• Karsten says:

      As you rightly said, everyone is entitled to their own opinion, hence to disagree, on and off the internet, irrespective of age, size of collection, etc.. And disagree with you I profoundly do on a number of things.
      #1 I agree that the Autoworld Mustang is much better than the Maisto and was better value for money than the AA, and I pride myself having the green Autoworld, actually displayed right next to the AA in the cabinet. But it is in no way “better than the AA”: The Autoworld’s passenger door and hood do not close properly, the front grille is a solid plate, no see-thru mesh, indicator and foglight lenses are merely painted on, headlight clear lenses have a very visible mounting clip over the daytimerunninglights, GT badges are rather thick chromed plastic, not thin photoetched parts, etc. Everyone may see this for themselves on my website.
      #2 There are more AA reviews out there, because AA pump out more models than every other brand. And hypercars and Porsches and the 100th’s rendition of a Lamborghini finds more attention than, let’s say, the Jaguar XJs that I reviewed … hardly any response at all. I will have to live with it that readers here weren’t that interested.
      #3 You “NEVER had a QC issue with a Norev”. True, neither did I, there is simply less to go wrong. I reviewed the AMG GTR here last year, but now it’s for sale, because the AA is better and has replaced it. Again, photos on my website to tell the tale and bear witness.
      #4 AA is definitely overprized, but Almost Real is learning quickly. Their AMG GTR is more expensive and seems to be slightly worse than the AA, as far as I can say from pictures. As AR are late in getting anything to market, I have cancelled my preorder. And Almost Real gets drunk from their success. After they (not AA!) have been awarded DS’s Model of the Year price for the Camel Trophy 110 Defender, the price for the upcoming dirty version has gone from 239 to a whopping 379 Euros !!! That’s what I call greedy! Same model, only dirt painted on! Because demand let prices for the other one have exploded on ebay. Their success has spoiled them much more quickly.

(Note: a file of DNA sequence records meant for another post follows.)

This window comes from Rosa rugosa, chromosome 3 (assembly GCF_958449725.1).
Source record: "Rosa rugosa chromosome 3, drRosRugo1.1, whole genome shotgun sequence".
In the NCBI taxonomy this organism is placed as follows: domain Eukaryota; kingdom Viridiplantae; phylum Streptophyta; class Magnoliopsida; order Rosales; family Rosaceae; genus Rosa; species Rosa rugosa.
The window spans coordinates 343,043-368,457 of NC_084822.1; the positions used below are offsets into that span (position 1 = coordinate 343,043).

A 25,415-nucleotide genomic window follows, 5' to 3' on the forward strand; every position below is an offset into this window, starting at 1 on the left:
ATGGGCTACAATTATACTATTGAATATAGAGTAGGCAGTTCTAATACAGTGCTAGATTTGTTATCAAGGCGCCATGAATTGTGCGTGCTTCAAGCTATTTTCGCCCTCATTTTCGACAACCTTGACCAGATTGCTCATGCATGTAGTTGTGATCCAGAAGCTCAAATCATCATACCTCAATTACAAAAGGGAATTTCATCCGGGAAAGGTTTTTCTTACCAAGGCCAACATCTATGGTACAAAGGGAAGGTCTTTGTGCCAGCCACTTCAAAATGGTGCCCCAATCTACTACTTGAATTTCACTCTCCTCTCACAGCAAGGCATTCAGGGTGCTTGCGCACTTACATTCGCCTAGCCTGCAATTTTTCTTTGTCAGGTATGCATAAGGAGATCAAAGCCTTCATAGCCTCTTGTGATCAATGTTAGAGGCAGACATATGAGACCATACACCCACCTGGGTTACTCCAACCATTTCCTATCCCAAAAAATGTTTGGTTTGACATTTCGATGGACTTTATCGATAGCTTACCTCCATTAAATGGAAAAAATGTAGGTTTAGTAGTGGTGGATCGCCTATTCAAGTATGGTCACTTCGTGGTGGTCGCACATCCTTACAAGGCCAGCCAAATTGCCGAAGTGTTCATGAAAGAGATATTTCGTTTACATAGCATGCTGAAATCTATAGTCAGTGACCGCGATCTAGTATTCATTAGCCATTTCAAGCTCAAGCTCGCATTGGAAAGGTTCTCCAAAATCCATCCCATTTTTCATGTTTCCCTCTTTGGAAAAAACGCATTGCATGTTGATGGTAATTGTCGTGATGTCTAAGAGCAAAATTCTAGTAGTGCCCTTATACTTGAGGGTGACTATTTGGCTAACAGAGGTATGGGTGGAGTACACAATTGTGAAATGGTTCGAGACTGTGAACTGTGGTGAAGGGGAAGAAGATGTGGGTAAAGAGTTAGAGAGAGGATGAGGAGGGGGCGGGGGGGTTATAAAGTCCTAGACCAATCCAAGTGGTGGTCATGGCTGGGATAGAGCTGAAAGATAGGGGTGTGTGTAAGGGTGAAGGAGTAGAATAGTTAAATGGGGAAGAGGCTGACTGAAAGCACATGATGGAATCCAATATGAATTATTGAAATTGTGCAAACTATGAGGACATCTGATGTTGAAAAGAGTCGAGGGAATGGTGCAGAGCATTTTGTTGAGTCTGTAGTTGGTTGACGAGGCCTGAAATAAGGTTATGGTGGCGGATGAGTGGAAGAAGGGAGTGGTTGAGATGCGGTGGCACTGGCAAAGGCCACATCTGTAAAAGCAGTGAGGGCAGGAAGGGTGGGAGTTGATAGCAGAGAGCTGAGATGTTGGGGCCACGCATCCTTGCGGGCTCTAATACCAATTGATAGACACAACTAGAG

#4 We stick together as a community, yes, not in conforming to the same opinion, but in keeping disagreement friendly in tone. I was the first to comment and to criticise thedemand for more colour options. But calling the reviewer an “AA fanboy” was was over the top, as any regular reader here will know. No other manufacturer has been chastised as much.
      #5 Not enough Solido reviews? Well, write one, submit it! You have been invited to do it.
      #6 Apply for DCOTM, we’d love to see your collection.

    • DS Team says:

      Sorry, for the delay… The team was on a well-deserved vacation…

      Once again, commenting without the facts. This site is enjoyed by thousands each month, north of 60,000 unique visitors each month in fact. Just because people don’t take the time to post on each and every article doesn’t mean there aren’t active users supporting us. We’ve taken years to build our brand and don’t take these unfounded comments lightly. Thank you.